DevOps Networking Server

Traefik 2.5 quick-start guide

How to use TOML, YAML, or Docker Labels to hit the ground running with Traefik 2.5 under Docker Compose.



Please note: Traefik version 2 has pushed new minor versions since this article was published, and doesn’t have a “v2” tag to simplify use.

Please check Traefik’s images on Docker Hub for the latest minor version of version 2.

Trying to learn the basics of Traefik to get a working configuration deployed can be a bit of a bear, and a constant pain point for many. Time permitting, I try to answer people’s questions when I can, so I figured that this article might help reduce the barrier to entry for people trying to grasp the fundamental concepts of Traefik 2.5.

If you haven’t heard of Traefik, please allow me to quote directly from the source:

Traefik (pronounced traffic) is a modern HTTP reverse proxy and load balancer that makes deploying microservices easy. Traefik integrates with your existing infrastructure components (Docker, Swarm mode, Kubernetes, Marathon, Consul, Etcd, Rancher, Amazon ECS, …) and configures itself automatically and dynamically.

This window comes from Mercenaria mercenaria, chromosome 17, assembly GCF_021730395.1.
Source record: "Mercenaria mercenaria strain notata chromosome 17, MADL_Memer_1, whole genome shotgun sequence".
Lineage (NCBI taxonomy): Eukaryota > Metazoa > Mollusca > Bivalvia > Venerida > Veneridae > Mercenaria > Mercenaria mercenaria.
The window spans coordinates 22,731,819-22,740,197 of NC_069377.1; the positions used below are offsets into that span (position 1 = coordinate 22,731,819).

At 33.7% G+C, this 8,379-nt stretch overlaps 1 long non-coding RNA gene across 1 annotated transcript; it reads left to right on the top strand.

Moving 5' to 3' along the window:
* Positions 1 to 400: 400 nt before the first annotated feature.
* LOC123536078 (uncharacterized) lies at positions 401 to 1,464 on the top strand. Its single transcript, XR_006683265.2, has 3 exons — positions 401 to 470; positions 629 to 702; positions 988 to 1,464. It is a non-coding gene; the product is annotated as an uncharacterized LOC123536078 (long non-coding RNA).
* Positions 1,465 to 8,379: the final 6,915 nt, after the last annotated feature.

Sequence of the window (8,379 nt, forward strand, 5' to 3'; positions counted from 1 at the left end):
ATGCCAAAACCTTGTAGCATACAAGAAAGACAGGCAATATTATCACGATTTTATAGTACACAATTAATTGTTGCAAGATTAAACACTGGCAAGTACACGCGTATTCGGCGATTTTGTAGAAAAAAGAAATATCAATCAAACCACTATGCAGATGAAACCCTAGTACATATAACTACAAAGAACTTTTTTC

Traefik GitHub repository


Configuration types

It can be a bit confusing, but Traefik has two configuration types:

  1. Startup (referred to as the static configuration).
    1. Sets up connections to providers (e.g. Docker, Consul, the file system, etc.)
    2. Defines entrypoints (in other words, ports and protocols such as HTTP and HTTPS) that Traefik will listen to.
  2. Routing (referred to as the dynamic configuration), where changes are hot-reloaded (e.g. swapping or scaling backend servers without interrupting service to your audience).

Configuration formats

Initially, Traefik started with the TOML format but, thankfully, added support for the YAML format with version 2.0’s release in September 2019. In this article, I’ve provided both TOML and YAML implementations for comparison. Use what works best for you.

I considered writing this article only with YAML, but so many of the examples on the Internet are in the TOML format, and the Docker labels options for Traefik have a similar (if not identical) syntax. Since this article is geared towards helping people get over the learning curve as quickly as possible, I opted for the path of least resistance.


Traefik supports the ability to generate/renew certificates from the Let’s Encrypt! Certificate Authority, but I use an administrative server to do this and then distribute them to my servers.

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